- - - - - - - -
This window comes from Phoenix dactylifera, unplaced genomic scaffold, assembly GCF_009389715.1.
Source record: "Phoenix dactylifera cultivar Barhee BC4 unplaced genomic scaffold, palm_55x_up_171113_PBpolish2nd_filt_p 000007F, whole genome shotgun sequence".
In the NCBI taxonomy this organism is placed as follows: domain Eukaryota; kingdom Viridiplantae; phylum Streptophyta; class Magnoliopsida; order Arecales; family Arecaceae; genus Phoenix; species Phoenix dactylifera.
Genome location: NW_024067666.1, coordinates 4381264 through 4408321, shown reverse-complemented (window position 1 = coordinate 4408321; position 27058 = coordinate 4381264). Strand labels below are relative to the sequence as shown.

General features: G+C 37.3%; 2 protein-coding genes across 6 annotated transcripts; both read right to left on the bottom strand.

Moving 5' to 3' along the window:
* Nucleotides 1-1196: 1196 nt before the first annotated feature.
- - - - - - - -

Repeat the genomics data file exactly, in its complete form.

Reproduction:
This window comes from Phoenix dactylifera, unplaced genomic scaffold, assembly GCF_009389715.1.
Source record: "Phoenix dactylifera cultivar Barhee BC4 unplaced genomic scaffold, palm_55x_up_171113_PBpolish2nd_filt_p 000007F, whole genome shotgun sequence".
In the NCBI taxonomy this organism is placed as follows: domain Eukaryota; kingdom Viridiplantae; phylum Streptophyta; class Magnoliopsida; order Arecales; family Arecaceae; genus Phoenix; species Phoenix dactylifera.
Genome location: NW_024067666.1, coordinates 4381264 through 4408321, shown reverse-complemented (window position 1 = coordinate 4408321; position 27058 = coordinate 4381264). Strand labels below are relative to the sequence as shown.

General features: G+C 37.3%; 2 protein-coding genes across 6 annotated transcripts; both read right to left on the bottom strand.

Moving 5' to 3' along the window:
* Nucleotides 1-1196: 1196 nt before the first annotated feature.